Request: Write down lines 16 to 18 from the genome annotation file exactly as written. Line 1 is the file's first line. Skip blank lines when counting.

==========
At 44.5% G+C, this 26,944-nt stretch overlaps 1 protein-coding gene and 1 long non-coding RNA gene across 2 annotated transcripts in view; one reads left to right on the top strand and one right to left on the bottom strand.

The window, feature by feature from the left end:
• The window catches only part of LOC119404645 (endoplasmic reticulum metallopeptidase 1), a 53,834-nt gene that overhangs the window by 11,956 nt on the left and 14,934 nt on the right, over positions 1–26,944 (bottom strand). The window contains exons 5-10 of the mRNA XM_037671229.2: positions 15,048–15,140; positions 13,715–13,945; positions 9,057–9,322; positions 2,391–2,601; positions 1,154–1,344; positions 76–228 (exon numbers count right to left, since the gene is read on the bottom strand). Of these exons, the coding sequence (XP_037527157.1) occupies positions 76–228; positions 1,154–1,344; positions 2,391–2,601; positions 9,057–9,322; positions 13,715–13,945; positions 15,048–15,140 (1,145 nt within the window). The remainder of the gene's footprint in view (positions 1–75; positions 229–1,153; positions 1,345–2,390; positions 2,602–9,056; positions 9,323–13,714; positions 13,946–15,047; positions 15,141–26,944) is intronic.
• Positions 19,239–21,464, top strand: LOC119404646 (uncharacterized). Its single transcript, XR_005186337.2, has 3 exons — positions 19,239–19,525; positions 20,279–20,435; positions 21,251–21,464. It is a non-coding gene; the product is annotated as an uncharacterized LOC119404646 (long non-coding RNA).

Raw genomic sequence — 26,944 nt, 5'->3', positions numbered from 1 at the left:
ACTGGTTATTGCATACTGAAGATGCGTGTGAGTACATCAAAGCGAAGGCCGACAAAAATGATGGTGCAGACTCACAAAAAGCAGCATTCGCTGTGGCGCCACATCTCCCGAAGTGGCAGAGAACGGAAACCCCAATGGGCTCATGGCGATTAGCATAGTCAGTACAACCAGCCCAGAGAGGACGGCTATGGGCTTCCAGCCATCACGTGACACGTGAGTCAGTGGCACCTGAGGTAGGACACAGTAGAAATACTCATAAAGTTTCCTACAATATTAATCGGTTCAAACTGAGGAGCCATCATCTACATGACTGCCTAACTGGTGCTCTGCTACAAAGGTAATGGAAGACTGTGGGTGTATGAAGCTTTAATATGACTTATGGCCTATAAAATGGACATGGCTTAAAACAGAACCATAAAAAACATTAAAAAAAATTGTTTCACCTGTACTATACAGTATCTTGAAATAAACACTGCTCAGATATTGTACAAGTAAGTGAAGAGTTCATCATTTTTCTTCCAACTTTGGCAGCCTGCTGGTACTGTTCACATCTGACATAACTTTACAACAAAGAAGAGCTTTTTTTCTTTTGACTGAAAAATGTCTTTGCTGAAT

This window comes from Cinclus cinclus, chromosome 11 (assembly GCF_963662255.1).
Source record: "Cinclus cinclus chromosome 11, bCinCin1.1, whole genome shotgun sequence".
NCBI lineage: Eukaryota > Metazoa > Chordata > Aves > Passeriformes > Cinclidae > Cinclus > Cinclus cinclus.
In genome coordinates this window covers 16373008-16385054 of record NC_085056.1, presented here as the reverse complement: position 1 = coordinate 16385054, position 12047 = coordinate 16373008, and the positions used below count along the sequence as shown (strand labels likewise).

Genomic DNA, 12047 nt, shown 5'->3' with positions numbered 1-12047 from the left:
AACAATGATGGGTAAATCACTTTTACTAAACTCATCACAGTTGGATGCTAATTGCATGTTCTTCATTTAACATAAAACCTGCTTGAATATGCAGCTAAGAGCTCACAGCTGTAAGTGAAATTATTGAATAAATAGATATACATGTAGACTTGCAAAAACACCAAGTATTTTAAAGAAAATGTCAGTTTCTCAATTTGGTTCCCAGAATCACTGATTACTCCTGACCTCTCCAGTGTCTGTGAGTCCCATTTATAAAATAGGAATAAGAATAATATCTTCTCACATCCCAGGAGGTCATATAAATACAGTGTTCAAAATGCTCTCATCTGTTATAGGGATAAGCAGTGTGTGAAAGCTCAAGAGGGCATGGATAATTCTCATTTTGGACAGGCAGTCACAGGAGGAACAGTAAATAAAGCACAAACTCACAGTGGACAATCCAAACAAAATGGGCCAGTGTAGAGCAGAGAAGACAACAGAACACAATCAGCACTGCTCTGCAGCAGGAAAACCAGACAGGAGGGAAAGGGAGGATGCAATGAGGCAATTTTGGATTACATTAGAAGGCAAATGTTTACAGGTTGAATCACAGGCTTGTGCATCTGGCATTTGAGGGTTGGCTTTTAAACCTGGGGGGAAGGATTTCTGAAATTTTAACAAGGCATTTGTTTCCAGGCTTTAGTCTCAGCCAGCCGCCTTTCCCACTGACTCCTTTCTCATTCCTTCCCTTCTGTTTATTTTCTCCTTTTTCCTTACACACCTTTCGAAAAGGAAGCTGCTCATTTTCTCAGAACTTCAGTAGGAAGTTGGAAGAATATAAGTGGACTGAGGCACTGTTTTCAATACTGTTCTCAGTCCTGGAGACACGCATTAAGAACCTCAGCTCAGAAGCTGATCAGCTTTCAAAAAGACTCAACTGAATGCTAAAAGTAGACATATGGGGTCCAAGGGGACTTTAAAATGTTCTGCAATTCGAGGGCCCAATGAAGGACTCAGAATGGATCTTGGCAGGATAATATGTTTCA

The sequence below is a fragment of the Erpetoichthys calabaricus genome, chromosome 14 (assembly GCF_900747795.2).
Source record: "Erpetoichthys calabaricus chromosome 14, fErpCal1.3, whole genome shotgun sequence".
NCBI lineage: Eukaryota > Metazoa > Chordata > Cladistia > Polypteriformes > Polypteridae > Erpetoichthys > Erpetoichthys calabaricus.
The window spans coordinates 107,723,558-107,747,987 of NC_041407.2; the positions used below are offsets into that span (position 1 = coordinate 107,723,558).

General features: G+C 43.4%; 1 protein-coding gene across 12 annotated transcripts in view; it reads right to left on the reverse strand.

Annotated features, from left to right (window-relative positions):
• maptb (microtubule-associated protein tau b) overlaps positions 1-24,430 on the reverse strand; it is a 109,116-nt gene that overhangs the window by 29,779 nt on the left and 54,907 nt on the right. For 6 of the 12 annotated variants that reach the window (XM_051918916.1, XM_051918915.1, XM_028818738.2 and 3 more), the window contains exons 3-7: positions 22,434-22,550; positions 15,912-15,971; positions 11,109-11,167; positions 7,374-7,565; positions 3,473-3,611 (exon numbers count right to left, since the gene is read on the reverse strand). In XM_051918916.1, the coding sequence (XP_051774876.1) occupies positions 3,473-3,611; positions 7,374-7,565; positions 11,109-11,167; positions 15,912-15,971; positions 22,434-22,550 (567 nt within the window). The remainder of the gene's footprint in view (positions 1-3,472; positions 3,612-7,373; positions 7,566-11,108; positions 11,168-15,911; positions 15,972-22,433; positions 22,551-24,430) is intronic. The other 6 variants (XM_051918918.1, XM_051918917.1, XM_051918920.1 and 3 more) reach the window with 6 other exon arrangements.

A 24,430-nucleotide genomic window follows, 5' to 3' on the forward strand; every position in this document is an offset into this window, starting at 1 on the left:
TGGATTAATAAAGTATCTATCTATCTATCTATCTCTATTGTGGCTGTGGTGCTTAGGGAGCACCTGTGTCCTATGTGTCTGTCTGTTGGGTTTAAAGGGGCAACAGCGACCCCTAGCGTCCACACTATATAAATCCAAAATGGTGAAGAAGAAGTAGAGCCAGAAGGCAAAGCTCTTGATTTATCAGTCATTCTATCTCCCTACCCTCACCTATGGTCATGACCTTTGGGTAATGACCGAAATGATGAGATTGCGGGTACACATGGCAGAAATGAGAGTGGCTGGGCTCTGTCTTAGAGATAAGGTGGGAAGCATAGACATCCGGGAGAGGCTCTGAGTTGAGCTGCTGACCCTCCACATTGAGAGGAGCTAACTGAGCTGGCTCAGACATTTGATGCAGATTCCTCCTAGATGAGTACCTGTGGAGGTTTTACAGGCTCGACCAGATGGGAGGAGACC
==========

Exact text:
The window spans coordinates 107,723,558-107,747,987 of NC_041407.2; the positions used below are offsets into that span (position 1 = coordinate 107,723,558).

General features: G+C 43.4%; 1 protein-coding gene across 12 annotated transcripts in view; it reads right to left on the reverse strand.

Annotated features, from left to right (window-relative positions):